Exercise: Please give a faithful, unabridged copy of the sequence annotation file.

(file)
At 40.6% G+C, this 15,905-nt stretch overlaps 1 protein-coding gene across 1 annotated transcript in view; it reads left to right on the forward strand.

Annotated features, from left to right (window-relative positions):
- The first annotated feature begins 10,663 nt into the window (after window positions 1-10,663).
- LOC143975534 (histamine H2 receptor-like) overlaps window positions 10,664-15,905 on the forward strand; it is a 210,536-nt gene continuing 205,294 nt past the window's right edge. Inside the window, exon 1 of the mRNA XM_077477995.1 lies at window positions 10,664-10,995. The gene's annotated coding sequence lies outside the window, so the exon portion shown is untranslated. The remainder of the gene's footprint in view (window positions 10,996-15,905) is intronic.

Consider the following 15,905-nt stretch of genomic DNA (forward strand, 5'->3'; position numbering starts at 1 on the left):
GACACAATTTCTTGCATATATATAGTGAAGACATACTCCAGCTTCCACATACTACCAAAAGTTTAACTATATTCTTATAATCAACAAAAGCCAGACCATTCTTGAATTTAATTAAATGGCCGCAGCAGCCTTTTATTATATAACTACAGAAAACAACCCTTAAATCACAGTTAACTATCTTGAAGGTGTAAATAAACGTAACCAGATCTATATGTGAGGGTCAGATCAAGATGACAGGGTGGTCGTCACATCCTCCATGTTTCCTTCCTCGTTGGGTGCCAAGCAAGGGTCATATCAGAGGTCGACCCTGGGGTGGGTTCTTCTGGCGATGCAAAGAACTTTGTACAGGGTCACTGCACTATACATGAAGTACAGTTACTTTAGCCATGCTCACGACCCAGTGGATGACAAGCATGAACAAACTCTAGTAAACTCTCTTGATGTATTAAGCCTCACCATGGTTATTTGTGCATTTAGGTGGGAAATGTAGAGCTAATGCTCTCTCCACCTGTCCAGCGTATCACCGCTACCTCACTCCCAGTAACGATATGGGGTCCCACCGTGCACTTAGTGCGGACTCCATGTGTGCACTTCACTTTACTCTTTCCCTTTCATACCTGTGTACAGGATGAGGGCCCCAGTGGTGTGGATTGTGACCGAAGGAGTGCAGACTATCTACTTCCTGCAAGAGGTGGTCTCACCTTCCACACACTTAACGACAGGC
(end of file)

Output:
At 40.6% G+C, this 15,905-nt stretch overlaps 1 protein-coding gene across 1 annotated transcript in view; it reads left to right on the forward strand.

Annotated features, from left to right (window-relative positions):
- The first annotated feature begins 10,663 nt into the window (after window positions 1-10,663).
- LOC143975534 (histamine H2 receptor-like) overlaps window positions 10,664-15,905 on the forward strand; it is a 210,536-nt gene continuing 205,294 nt past the window's right edge. Inside the window, exon 1 of the mRNA XM_077477995.1 lies at window positions 10,664-10,995. The gene's annotated coding sequence lies outside the window, so the exon portion shown is untranslated. The remainder of the gene's footprint in view (window positions 10,996-15,905) is intronic.

Consider the following 15,905-nt stretch of genomic DNA (forward strand, 5'->3'; position numbering starts at 1 on the left):
GACACAATTTCTTGCATATATATAGTGAAGACATACTCCAGCTTCCACATACTACCAAAAGTTTAACTATATTCTTATAATCAACAAAAGCCAGACCATTCTTGAATTTAATTAAATGGCCGCAGCAGCCTTTTATTATATAACTACAGAAAACAACCCTTAAATCACAGTTAACTATCTTGAAGGTGTAAATAAACGTAACCAGATCTATATGTGAGGGTCAGATCAAGATGACAGGGTGGTCGTCACATCCTCCATGTTTCCTTCCTCGTTGGGTGCCAAGCAAGGGTCATATCAGAGGTCGACCCTGGGGTGGGTTCTTCTGGCGATGCAAAGAACTTTGTACAGGGTCACTGCACTATACATGAAGTACAGTTACTTTAGCCATGCTCACGACCCAGTGGATGACAAGCATGAACAAACTCTAGTAAACTCTCTTGATGTATTAAGCCTCACCATGGTTATTTGTGCATTTAGGTGGGAAATGTAGAGCTAATGCTCTCTCCACCTGTCCAGCGTATCACCGCTACCTCACTCCCAGTAACGATATGGGGTCCCACCGTGCACTTAGTGCGGACTCCATGTGTGCACTTCACTTTACTCTTTCCCTTTCATACCTGTGTACAGGATGAGGGCCCCAGTGGTGTGGATTGTGACCGAAGGAGTGCAGACTATCTACTTCCTGCAAGAGGTGGTCTCACCTTCCACACACTTAACGACAGGC